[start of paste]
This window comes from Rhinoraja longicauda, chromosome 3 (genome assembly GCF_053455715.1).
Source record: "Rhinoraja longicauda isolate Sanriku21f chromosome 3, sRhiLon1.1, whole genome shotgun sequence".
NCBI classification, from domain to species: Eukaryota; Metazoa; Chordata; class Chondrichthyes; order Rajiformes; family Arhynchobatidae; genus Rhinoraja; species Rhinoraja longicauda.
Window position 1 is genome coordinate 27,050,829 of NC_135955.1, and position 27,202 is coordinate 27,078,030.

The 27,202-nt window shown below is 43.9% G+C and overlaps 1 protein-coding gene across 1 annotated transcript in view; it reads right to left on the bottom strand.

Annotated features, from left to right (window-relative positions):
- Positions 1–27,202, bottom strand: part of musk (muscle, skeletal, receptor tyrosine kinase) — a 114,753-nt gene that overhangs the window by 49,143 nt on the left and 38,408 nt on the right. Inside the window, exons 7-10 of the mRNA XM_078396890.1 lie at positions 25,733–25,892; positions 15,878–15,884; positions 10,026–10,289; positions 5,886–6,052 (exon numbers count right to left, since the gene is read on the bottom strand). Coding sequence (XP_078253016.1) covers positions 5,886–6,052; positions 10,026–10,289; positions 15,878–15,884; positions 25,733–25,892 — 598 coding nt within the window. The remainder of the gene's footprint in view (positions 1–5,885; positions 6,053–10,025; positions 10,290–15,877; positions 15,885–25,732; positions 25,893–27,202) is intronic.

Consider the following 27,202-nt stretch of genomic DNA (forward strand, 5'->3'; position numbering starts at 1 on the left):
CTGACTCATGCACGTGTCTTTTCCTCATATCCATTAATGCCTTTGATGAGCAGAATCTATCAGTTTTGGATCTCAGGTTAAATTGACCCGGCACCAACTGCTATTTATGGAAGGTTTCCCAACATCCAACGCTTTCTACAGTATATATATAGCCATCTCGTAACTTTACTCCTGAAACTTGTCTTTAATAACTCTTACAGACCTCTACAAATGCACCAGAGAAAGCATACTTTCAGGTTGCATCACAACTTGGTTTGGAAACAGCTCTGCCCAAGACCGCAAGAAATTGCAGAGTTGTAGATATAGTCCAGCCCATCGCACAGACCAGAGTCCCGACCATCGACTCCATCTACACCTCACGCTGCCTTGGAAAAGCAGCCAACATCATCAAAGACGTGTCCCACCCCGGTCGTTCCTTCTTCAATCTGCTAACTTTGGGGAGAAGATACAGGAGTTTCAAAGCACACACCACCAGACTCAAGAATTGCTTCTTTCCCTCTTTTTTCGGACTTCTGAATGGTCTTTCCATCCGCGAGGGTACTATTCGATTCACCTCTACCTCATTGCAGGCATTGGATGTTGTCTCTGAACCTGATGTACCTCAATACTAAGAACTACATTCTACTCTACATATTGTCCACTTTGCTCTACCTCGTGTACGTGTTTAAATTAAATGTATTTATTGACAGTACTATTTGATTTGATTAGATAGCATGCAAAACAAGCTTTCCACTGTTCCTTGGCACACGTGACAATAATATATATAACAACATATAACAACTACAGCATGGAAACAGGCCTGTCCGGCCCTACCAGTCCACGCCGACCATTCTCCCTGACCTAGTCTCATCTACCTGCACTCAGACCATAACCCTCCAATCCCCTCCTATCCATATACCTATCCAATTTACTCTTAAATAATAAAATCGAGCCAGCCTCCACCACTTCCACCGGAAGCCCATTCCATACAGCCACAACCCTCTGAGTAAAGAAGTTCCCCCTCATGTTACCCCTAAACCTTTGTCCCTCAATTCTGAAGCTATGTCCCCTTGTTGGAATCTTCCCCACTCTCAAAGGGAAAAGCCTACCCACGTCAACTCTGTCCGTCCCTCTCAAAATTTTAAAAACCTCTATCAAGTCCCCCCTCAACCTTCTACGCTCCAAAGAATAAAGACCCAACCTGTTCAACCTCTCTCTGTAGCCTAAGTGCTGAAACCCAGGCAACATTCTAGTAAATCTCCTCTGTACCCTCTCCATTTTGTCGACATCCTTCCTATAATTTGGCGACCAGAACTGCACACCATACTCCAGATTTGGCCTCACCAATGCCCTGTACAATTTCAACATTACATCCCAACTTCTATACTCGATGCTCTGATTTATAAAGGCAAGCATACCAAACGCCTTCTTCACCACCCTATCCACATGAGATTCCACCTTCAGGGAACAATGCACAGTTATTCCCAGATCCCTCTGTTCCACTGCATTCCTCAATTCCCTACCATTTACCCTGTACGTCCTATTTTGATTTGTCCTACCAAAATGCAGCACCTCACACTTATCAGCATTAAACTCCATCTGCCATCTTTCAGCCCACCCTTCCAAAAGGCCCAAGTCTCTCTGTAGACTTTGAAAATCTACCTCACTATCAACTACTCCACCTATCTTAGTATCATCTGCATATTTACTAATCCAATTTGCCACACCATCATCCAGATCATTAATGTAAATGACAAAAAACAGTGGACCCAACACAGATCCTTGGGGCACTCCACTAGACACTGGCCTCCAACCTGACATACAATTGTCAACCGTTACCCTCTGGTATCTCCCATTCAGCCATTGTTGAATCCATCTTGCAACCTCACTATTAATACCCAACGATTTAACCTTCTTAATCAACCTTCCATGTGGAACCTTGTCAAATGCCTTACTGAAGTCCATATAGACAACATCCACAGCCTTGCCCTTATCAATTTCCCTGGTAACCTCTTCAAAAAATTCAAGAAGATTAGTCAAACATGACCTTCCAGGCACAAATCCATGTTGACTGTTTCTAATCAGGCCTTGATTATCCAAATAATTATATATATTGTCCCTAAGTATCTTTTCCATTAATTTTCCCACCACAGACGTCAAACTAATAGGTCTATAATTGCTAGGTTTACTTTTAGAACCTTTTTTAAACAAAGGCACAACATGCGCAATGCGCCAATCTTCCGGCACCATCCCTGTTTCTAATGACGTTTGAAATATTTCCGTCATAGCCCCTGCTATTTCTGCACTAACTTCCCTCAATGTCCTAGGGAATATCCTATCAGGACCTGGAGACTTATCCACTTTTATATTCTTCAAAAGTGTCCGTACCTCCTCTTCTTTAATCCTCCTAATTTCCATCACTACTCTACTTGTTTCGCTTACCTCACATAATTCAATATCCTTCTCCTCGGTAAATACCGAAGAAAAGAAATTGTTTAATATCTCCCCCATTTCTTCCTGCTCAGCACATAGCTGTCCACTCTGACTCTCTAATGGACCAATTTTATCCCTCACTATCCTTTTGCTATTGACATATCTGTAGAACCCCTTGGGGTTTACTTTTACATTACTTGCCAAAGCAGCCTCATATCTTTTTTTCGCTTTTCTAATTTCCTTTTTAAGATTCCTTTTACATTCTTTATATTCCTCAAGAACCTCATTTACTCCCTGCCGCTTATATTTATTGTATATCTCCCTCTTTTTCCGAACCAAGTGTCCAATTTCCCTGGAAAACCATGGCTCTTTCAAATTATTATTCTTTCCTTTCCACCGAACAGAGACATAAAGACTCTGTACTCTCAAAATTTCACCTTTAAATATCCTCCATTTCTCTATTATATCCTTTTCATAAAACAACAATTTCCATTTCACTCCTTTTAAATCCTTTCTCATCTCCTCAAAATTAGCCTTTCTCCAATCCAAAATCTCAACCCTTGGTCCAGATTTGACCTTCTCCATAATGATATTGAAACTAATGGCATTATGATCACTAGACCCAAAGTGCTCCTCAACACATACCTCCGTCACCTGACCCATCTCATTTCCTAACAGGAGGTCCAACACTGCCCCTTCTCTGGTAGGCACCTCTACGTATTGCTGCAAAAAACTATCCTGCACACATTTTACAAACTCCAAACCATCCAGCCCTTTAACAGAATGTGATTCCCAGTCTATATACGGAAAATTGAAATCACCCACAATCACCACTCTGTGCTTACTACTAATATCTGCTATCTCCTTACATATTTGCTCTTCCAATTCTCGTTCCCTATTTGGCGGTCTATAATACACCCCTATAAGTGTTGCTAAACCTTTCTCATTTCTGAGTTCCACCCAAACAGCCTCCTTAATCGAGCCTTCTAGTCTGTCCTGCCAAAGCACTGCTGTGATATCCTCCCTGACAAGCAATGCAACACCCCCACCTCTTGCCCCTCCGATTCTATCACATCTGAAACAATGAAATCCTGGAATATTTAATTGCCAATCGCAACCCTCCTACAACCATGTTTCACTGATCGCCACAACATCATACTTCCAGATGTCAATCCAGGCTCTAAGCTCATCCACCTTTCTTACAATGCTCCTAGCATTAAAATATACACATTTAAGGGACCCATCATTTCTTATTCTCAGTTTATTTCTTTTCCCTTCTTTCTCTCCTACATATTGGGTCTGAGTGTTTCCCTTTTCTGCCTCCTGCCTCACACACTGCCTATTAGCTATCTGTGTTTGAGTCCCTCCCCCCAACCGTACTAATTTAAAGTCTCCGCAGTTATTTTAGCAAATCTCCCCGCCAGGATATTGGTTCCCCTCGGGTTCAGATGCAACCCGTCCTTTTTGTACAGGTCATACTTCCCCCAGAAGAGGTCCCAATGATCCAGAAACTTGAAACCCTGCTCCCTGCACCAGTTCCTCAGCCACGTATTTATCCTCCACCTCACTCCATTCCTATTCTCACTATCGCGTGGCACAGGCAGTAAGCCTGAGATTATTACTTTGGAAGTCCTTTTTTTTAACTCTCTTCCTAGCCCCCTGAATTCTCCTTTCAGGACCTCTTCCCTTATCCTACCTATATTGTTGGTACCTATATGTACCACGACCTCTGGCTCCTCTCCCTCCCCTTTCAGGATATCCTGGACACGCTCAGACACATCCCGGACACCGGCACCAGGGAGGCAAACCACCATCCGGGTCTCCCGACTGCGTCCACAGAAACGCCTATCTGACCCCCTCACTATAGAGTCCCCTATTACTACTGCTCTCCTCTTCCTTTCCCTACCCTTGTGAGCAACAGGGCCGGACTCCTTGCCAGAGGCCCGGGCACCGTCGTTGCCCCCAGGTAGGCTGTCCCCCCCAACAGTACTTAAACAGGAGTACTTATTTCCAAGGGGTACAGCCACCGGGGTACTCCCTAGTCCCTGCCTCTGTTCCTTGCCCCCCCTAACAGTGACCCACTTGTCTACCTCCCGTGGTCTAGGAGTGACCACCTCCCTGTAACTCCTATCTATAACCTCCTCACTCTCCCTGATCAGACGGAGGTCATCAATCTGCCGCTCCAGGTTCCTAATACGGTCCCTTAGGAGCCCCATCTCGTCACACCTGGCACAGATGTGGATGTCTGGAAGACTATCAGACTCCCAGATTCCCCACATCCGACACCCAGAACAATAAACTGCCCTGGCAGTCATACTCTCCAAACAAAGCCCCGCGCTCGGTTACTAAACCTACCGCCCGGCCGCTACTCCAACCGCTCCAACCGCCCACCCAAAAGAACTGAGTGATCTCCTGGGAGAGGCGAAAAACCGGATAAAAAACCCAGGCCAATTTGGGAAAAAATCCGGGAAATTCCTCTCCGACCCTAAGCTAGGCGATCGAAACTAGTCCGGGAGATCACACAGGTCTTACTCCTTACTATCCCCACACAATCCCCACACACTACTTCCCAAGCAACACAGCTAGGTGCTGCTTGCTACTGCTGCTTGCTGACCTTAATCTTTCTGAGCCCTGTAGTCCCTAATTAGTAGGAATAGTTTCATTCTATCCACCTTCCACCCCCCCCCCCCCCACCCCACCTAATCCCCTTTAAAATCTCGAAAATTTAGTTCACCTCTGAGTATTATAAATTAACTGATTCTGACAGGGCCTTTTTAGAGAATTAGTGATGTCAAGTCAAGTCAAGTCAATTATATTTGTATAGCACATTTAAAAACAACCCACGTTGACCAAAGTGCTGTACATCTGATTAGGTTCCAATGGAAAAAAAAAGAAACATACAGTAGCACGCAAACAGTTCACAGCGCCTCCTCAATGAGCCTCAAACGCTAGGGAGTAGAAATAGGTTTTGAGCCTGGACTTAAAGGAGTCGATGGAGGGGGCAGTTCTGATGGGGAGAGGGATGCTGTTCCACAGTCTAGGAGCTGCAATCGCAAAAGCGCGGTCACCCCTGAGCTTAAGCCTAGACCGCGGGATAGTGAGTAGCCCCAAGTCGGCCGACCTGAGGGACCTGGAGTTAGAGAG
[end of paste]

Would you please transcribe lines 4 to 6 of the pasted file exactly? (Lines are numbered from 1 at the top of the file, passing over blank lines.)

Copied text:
Window position 1 is genome coordinate 27,050,829 of NC_135955.1, and position 27,202 is coordinate 27,078,030.

The 27,202-nt window shown below is 43.9% G+C and overlaps 1 protein-coding gene across 1 annotated transcript in view; it reads right to left on the bottom strand.

Annotated features, from left to right (window-relative positions):